To be clear right up front, I did not attend GDC Online in Austin TX earlier this month. Over the times I have been there, it's the North American show I enjoyed most, albeit slightly less each year as the event grew, becoming larger as well as more corporate, a trend that seemed to pick up speed after the current owner purchased it. While this is certainly understandable and to be expected from a business point of view, I liked it better when it was smaller and less formal.
Still, I missed the opportunities attending affords to get invaluable face time with a lot of contacts. There's no real replacement for touching base with numerous individuals and companies within the space of a few days as a great way to get an updated snapshot of the MMOG industry. And it's often easier to learn things off the record when you get to sit with people over a couple of cold ones after official show hours.
Luckily, I do get some informal feedback in the course of my normal communication with various parties. When I know someone was there, it's only natural to ask "How was Austin this year?" Many replies are polite and not really very enlightening, but some contain information and opinions that help me to get at least a little bit of a feel for how the show went.
In this respect, I'm not primarily focusing on the games that were shown. Commenting on them would be kind of presumptuous. After all, I wasn't there to see any of the demos. And frankly, although I do read show reports to help keep up, I factor in that on average, they tend to run 30 minutes, seldom more than an hour, and that what you see during that time is selected by the companies. Is it a big surprise such articles tend to be similar, differentiated as much or more by the writers' styles than by their informational content?
That said, and within this column's topical umbrella, I did get a few things of interest related to this year's show. One is the impression that the overall presence of free to play was greater than ever. It's funny to think back not so many years to when conference sessions related to the area were almost an afterthought, scheduled in non-prime time slots, located in smaller rooms that wouldn't come close to filling up, and often with the same people sitting in so the presenters ended up largely preaching to the already converted.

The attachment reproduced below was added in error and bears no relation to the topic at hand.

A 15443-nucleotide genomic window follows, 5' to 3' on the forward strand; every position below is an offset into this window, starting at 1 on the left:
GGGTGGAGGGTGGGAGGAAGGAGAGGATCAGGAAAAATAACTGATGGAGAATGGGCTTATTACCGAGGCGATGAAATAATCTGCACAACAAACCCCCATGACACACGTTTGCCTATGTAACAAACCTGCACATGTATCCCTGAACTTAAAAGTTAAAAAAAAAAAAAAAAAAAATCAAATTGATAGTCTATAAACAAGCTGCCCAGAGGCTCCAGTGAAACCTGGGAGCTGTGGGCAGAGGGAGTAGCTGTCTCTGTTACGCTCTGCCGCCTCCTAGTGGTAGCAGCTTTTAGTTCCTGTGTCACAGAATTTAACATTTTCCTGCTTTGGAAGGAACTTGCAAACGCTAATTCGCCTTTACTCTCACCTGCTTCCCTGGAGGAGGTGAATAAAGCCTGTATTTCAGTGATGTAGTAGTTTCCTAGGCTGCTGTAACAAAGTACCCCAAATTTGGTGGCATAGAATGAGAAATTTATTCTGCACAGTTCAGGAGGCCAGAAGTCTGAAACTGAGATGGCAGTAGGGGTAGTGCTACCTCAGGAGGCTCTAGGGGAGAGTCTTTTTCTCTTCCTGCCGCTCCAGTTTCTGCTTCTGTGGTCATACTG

In any case, it seems like 2010's twist on this ongoing trend was a growing focus on development in this hemisphere. This has been happening for a while now, but my sense is that this sector jumped in terms of the realization it's there and growing. It's hard to imagine catching up with the volume and thus the proportion within the market of games from Korea and China, but numerically at least, I think we can expect to see more that originate here, especially if we look beyond "traditional" hardcore, client-based projects.
While it's difficult to assess how credible they are, a couple of potentially interesting rumors related to F2P came my way. One is that a pretty high-profile title in development is being shifted from subscription-only to either a hybrid or dual models on segregated servers. You'll have to excuse me for not naming it right now. I'm trying to find out whether there's fire or just smoke. If it turns out to be true or even more accurate than false, you'll know soon enough and story will definitely be news.
The other isn't completely separate. It's that there seems to have been quite a bit of talk about various subscription publishers following Turbine and SOE over to the dark side. A couple of months back, I wondered whether there are enough conversions taking place to constitute a trend. The answer is a matter of opinion, but after Austin, my feeling that more are coming is stronger, albeit not by a huge amount since all I'm basing this on is some rumors.
Lastly, and perhaps most interesting of all, there's apparently talk of an F2P conference. As you might guess from my initial comments, I'd love to see something on a moderate scale, perhaps in the range of 500 to 1,000 attendees. My gut feel says that as the category continues to grow, and even more so if other major publishers enter the space, there's a decent chance such an event will happen within the next three to five years.